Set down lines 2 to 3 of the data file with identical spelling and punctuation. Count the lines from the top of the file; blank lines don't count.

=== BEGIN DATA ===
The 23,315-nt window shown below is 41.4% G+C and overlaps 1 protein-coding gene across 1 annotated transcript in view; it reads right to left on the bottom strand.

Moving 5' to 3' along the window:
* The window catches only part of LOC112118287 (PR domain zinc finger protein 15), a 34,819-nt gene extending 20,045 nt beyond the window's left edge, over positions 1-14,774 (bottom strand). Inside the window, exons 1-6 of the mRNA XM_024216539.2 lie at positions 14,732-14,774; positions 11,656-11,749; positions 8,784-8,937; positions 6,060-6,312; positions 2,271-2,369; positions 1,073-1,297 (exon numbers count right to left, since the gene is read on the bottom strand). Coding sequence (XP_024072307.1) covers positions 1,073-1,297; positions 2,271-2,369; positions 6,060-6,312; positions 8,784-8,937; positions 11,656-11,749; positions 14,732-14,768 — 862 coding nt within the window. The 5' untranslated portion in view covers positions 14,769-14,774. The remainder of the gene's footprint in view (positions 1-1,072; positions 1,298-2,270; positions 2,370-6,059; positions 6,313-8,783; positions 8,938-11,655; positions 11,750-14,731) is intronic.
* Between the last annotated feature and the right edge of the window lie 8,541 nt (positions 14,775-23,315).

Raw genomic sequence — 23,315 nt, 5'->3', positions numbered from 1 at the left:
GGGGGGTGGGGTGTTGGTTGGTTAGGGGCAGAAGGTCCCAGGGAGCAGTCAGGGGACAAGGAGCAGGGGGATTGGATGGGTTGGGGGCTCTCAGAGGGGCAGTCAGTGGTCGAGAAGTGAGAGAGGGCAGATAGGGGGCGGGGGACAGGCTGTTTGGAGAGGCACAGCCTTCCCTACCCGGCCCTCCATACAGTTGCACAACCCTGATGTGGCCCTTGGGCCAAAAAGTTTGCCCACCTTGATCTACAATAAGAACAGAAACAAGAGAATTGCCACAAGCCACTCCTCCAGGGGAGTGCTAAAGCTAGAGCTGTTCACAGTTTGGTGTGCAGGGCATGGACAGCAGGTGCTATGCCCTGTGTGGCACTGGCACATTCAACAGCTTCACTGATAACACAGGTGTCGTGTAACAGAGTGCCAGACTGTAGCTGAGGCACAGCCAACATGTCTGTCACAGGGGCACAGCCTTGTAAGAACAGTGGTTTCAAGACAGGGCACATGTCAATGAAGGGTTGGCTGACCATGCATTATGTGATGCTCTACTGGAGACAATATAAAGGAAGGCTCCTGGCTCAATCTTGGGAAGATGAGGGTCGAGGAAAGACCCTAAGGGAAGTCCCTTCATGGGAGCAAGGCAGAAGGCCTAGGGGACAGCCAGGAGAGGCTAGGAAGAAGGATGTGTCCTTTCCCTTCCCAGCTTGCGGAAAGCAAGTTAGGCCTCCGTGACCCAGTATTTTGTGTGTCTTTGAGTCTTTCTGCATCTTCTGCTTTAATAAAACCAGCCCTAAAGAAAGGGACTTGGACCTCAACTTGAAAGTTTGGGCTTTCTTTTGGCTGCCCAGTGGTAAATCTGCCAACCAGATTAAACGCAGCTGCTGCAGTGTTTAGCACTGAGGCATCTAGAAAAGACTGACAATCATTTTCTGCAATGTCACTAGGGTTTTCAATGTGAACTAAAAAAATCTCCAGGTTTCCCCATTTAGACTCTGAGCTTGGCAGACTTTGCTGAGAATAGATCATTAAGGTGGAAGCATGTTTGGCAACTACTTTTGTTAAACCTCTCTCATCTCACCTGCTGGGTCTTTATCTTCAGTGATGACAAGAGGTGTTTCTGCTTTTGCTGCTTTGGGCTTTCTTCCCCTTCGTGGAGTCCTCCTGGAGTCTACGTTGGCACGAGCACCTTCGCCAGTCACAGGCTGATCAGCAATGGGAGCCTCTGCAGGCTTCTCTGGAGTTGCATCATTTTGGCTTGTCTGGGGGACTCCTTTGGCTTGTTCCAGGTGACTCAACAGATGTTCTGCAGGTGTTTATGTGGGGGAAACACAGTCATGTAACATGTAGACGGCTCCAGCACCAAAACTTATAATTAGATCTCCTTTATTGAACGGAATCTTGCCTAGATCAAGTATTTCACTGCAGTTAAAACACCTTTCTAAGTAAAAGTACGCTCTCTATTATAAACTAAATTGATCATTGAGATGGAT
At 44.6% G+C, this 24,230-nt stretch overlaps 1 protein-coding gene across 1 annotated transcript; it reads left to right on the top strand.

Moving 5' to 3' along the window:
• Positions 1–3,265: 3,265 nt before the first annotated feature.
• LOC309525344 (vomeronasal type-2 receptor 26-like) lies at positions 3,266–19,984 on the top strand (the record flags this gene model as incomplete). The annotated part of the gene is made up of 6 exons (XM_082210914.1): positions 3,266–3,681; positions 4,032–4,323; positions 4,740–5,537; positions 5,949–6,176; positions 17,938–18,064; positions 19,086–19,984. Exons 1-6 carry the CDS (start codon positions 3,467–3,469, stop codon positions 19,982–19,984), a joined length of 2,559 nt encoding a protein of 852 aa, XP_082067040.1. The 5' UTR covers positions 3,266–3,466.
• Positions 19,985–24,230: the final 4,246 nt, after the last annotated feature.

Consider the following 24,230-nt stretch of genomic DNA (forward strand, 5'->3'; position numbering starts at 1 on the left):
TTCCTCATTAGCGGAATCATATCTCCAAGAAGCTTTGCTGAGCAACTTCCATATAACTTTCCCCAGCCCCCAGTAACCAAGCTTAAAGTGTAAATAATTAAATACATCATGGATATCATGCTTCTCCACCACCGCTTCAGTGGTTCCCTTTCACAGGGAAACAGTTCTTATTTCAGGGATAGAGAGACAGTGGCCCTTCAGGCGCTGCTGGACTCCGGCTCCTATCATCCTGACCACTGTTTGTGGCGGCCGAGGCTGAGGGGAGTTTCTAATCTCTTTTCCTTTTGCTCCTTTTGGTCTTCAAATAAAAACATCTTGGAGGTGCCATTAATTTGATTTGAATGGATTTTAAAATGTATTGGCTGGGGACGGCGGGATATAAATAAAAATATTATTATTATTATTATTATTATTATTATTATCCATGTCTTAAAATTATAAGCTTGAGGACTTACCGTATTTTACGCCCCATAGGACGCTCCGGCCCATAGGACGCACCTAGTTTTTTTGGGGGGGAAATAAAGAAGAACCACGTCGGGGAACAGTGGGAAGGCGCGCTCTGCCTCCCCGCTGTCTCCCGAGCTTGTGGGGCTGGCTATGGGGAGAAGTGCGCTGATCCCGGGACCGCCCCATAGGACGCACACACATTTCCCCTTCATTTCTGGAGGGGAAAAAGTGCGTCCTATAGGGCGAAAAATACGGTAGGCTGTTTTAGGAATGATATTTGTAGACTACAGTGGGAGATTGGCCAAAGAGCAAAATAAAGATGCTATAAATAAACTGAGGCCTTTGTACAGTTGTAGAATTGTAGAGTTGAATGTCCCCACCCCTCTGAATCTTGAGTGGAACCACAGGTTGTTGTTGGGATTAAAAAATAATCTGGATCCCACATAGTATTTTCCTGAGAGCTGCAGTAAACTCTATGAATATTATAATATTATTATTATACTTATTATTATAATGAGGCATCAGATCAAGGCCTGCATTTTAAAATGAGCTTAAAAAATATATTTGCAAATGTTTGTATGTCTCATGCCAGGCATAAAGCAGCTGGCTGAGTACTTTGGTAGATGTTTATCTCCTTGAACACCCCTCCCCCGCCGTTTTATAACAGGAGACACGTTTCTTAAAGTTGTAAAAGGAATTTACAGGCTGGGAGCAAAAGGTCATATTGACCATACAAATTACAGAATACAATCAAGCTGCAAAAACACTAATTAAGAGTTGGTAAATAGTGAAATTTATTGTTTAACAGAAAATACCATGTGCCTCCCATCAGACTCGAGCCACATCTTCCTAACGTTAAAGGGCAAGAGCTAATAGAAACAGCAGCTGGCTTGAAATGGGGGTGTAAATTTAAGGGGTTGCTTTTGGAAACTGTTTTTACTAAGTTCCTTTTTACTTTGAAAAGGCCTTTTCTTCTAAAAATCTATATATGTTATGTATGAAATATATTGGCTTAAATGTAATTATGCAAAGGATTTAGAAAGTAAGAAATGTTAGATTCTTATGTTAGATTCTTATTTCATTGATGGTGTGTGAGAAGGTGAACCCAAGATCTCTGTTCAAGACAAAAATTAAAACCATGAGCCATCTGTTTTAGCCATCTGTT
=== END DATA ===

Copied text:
Moving 5' to 3' along the window:
* The window catches only part of LOC112118287 (PR domain zinc finger protein 15), a 34,819-nt gene extending 20,045 nt beyond the window's left edge, over positions 1-14,774 (bottom strand). Inside the window, exons 1-6 of the mRNA XM_024216539.2 lie at positions 14,732-14,774; positions 11,656-11,749; positions 8,784-8,937; positions 6,060-6,312; positions 2,271-2,369; positions 1,073-1,297 (exon numbers count right to left, since the gene is read on the bottom strand). Coding sequence (XP_024072307.1) covers positions 1,073-1,297; positions 2,271-2,369; positions 6,060-6,312; positions 8,784-8,937; positions 11,656-11,749; positions 14,732-14,768 — 862 coding nt within the window. The 5' untranslated portion in view covers positions 14,769-14,774. The remainder of the gene's footprint in view (positions 1-1,072; positions 1,298-2,270; positions 2,370-6,059; positions 6,313-8,783; positions 8,938-11,655; positions 11,750-14,731) is intronic.